The Final Thought
It’s pitch black out here, and unbearably humid. The sound of my heartbeat drums in my ears. Thum, Thum-Thum. I wish it would be quiet, it makes it hard to hear. Out here, that could be deadly. Suddenly, just across from me, I see two beady, red eyes staring back at me. I’m on my stomach, arms stretched out in front of me, and I don’t move. It’s too black out here, I can’t see a body, but memory stirs, recognition comes, and I know it’s a frog. A fly darts around my face. I want to swat at it, but I can’t move. I try puffing out a breath of air to scare the fly away; it just moves up to the corner of my eye, damn it. Finally, I risk moving my hand, ever so slowly, to swat at it. It flies away, and I return my hand to its outstretched position.
Thum. Thum-thum. Thum.
The mud on my face is dried now. It makes my face feel tight; it’s hard to twitch my mouth. The frog is still there, watching me, croaking now every other minute. The longer I here, the more anxious I get. I know it’s coming. I know it can’t be long now. My arms are hurting, they’ve been holding their positions for so long. My neck is hurting, too, from being unable to lay my head down. The helmet on my head weighs a ton. Mostly, though, I wish there was some light here, so I could see what’s behind the bush. I drop my eyes to look at the blades of grass at my nose. Sometimes one of them will barely touch my skin. Funny how I never thought I could be scared of a blade of a grass before I got here. I think of the picture, faded now, that’s in my pocket. A woman with hair the color of honey and jade eyes sits in a rocking chair, holding an infant girl swaddled in a pink blanket in one arm and a toddler boy in a ballcap in the other. They’re all smiling; the boy is blowing a kiss to the camera.
The frog jumps away, startling me back. My every sense goes on alert. My eyes scan the scene, but I don’t see anything out of the ordinary. Just the humid blackness that’s been staring back at me for the last hour or more. Without warning, a loud boom sounds, so loud it can only be one thing. Light flashes in the sky, people start yelling, men are on their feet now. I don’t remember getting to my feet, I don’t remember charging forward, toward the gunshots—but that’s what I’m doing. My boots are beating the ground hard now, as I run fast, behind the tree. I duck, adjust my helmet and look for my next target, anything not in green, I’m going to shoot. I don’t remember anymore why I’m here. I don’t remember why those men in the red gear are my enemies—all I know is that they are. I can’t hear my heartbeat anymore, but I can feel it. Suddenly, the gun shots are too close to me— I can’t stay here. I look for the next place to run, and take off.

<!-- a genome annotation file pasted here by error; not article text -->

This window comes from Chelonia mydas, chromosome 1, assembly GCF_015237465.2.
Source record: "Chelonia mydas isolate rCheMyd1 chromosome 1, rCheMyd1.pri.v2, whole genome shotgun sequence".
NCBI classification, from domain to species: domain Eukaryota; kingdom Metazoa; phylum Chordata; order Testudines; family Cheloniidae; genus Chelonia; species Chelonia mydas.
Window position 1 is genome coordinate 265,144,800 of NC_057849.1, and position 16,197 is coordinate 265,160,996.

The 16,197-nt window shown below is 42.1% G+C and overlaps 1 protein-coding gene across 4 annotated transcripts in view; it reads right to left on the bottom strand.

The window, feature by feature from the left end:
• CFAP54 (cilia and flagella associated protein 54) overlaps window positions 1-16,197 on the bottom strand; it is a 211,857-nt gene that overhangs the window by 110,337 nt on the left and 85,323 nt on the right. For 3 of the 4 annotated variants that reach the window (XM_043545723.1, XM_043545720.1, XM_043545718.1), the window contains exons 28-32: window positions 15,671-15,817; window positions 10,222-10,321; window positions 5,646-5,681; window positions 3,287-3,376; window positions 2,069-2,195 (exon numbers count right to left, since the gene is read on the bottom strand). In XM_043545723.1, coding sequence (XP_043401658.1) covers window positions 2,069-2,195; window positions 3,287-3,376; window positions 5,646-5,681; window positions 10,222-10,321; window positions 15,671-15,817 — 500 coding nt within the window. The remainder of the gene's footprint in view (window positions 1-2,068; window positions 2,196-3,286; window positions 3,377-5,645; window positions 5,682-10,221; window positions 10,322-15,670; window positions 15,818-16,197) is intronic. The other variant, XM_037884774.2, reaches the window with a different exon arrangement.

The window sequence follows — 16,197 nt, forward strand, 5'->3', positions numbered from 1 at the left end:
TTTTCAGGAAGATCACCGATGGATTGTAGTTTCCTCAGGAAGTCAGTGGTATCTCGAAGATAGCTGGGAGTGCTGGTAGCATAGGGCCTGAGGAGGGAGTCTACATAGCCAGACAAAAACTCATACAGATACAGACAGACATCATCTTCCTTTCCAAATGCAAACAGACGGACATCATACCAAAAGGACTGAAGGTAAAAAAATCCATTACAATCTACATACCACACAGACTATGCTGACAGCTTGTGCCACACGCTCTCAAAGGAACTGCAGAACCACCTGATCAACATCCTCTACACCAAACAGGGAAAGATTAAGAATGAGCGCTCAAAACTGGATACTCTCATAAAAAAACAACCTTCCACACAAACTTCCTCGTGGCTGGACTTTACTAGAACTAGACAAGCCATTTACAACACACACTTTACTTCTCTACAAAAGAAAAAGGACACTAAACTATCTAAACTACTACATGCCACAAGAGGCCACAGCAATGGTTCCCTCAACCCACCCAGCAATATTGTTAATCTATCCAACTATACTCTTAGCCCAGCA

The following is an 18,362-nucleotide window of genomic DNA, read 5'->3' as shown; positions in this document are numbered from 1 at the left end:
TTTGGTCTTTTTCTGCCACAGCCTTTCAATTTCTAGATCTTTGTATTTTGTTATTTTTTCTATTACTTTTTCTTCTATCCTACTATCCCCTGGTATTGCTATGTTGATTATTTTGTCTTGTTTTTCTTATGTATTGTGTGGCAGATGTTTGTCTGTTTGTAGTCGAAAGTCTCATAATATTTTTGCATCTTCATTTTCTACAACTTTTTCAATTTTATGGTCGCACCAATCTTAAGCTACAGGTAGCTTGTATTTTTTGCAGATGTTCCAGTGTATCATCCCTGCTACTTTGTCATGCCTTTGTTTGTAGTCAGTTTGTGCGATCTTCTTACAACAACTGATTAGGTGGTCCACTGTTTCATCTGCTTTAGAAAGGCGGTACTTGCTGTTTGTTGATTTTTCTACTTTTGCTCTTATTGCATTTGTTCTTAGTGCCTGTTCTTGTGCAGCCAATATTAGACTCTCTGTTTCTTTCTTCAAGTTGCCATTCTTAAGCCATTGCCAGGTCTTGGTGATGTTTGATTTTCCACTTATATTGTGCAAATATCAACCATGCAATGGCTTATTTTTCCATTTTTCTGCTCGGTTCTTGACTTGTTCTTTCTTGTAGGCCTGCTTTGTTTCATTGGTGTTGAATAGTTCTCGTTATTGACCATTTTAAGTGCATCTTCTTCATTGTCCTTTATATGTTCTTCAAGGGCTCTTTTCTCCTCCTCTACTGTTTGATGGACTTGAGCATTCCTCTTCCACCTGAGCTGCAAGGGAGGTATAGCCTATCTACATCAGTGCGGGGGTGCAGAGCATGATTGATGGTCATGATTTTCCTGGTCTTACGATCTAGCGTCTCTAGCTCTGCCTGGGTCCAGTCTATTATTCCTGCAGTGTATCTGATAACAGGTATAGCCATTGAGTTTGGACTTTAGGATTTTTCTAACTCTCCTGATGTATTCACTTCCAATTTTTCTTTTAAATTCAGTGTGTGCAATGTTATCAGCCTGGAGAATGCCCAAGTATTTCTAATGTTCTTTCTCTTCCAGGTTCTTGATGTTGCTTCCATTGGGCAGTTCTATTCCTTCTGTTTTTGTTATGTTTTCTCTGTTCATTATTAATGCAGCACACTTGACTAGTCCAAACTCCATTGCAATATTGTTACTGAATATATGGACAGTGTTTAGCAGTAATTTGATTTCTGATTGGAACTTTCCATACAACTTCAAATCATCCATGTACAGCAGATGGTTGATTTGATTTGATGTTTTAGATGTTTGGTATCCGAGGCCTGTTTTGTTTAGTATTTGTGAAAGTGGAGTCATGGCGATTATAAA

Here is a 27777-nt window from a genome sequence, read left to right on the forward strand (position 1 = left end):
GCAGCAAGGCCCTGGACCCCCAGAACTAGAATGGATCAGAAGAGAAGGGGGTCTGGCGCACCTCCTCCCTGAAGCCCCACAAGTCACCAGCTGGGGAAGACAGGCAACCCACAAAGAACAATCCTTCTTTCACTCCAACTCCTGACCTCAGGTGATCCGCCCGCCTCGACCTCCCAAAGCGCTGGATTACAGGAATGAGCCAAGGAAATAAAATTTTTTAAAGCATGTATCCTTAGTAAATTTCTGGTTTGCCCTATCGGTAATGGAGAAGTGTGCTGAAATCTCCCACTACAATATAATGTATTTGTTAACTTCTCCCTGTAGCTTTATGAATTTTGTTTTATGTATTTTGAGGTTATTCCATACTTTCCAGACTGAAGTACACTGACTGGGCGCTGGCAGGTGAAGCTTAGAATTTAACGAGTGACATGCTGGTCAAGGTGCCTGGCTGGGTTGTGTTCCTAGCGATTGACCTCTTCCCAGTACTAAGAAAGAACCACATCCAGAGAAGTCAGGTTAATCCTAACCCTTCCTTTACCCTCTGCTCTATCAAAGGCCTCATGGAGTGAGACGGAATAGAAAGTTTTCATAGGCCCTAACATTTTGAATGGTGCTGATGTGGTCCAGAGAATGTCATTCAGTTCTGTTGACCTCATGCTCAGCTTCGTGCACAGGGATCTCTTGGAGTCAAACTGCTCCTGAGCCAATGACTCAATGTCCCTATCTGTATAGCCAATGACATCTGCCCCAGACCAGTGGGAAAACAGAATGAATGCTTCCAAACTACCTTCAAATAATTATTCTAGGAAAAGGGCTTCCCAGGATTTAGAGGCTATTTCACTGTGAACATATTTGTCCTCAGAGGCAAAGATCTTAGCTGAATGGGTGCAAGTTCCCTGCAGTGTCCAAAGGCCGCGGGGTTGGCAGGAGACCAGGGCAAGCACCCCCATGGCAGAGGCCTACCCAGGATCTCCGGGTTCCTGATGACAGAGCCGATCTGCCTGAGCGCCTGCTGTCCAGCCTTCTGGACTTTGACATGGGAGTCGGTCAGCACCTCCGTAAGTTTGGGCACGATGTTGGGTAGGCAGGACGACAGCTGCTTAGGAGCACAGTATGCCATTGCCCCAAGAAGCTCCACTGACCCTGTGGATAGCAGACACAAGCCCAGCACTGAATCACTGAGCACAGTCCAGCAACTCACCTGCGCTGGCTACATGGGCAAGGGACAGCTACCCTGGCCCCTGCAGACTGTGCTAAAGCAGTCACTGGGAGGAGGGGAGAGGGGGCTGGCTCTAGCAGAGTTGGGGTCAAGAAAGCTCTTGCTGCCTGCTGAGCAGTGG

The light from the gunfire light up the whole sky. I hear a man in green scream and see him fall. Damn it. I don’t know who he is – but he’s wearing green. He’s my comrade, and I can’t leave him. Hoisting my rifle over my shoulder, I lean down and grab the man by the arm. He’s grunting that he can’t stand, his leg is shot, so I drag him behind the trees, then stop and fire more ammo into the open. I pause long enough to radio for help, then look again.
There’s no way I’m getting out of here alive.
I yell a promise to the soldier lying beside me, my comrade, that I’ll be back, then fear makes me charge forward. If I don’t attack them, they’ll attack me. I have a wife, two young children. I want to live. Just before I get to the next cover, I see a man in red run in front of me. I fire — but not fast enough. Exploding pain rockets through my chest. I’m a big man—I can’t remember anybody or anything knocking me down. Until now. I hit the ground hard, my helmeted head bouncing on the ground. A metallic taste fills my mouth, blood gushes from its side. I put my hand over my chest and feel the warm liquid soak it. The sounds of the men yelling, the sounds of the gunfire…it’s all fading. Instead, I hear the heavy breathing that’s my own. Big puffs of quick air….out….in….out…in….they’re getting quicker and closer together. Breathing is becoming difficult. I start to panic, feel myself try to rise to my feet. I can’t do it. I can’t rise to my feet. My head is swimming, lights are starting to shine in front of my eyes, my chest is starting to squeeze. Despite the hundred degree humidity, I am suddenly very cold.
I am dying.
Panicked, my eyes dart around. I’m on my back now. I can see men running, I can see their mouths moving, but I cannot hear what they’re yelling. My hand is shaking, I reach for my pocket. I pull the picture of my family out and look at it. I crunch it to my chest and scream again. My eyes look up and, past the heads of the men running, past the lights of the gunfire, I see something. What is that? It’s two trees, standing side by side. At the top of them, there’s a space, an open space and, even though it’s the middle of the night, there’s a light shining through them. It looks like the sun, it’s so bright. There’s something in the middle of the light: a flag with red and white stripes and blue with stars waves back and forth. I’m not there right now, but that’s an American flag. I’m an American.
Suddenly, I remember why I’m here, why the men in the red are my enemies.
Tears dot the corners of my eyes, but the panic goes away. I’m here because freedom is important. My country is brave, and it’s the home of the free. Comforted, I start to close my eyes. It is worth it.